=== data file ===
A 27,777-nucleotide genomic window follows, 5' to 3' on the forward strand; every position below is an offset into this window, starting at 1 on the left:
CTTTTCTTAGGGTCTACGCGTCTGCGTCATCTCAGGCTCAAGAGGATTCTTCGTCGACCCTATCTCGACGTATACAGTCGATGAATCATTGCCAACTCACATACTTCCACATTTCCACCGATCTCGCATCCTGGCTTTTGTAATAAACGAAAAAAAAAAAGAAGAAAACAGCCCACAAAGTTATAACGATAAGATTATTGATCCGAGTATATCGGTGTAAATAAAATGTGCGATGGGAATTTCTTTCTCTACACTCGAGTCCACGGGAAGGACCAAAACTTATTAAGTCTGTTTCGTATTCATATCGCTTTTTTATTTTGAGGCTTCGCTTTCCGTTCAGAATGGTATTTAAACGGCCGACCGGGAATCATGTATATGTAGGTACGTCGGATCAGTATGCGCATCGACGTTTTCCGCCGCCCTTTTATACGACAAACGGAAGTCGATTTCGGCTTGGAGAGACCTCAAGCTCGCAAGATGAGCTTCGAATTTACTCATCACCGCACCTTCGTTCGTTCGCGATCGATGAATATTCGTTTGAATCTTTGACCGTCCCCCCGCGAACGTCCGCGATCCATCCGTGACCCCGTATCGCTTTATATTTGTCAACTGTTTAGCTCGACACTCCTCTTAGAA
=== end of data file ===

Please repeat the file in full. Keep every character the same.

A 27,777-nucleotide genomic window follows, 5' to 3' on the forward strand; every position below is an offset into this window, starting at 1 on the left:
CTTTTCTTAGGGTCTACGCGTCTGCGTCATCTCAGGCTCAAGAGGATTCTTCGTCGACCCTATCTCGACGTATACAGTCGATGAATCATTGCCAACTCACATACTTCCACATTTCCACCGATCTCGCATCCTGGCTTTTGTAATAAACGAAAAAAAAAAAGAAGAAAACAGCCCACAAAGTTATAACGATAAGATTATTGATCCGAGTATATCGGTGTAAATAAAATGTGCGATGGGAATTTCTTTCTCTACACTCGAGTCCACGGGAAGGACCAAAACTTATTAAGTCTGTTTCGTATTCATATCGCTTTTTTATTTTGAGGCTTCGCTTTCCGTTCAGAATGGTATTTAAACGGCCGACCGGGAATCATGTATATGTAGGTACGTCGGATCAGTATGCGCATCGACGTTTTCCGCCGCCCTTTTATACGACAAACGGAAGTCGATTTCGGCTTGGAGAGACCTCAAGCTCGCAAGATGAGCTTCGAATTTACTCATCACCGCACCTTCGTTCGTTCGCGATCGATGAATATTCGTTTGAATCTTTGACCGTCCCCCCGCGAACGTCCGCGATCCATCCGTGACCCCGTATCGCTTTATATTTGTCAACTGTTTAGCTCGACACTCCTCTTAGAA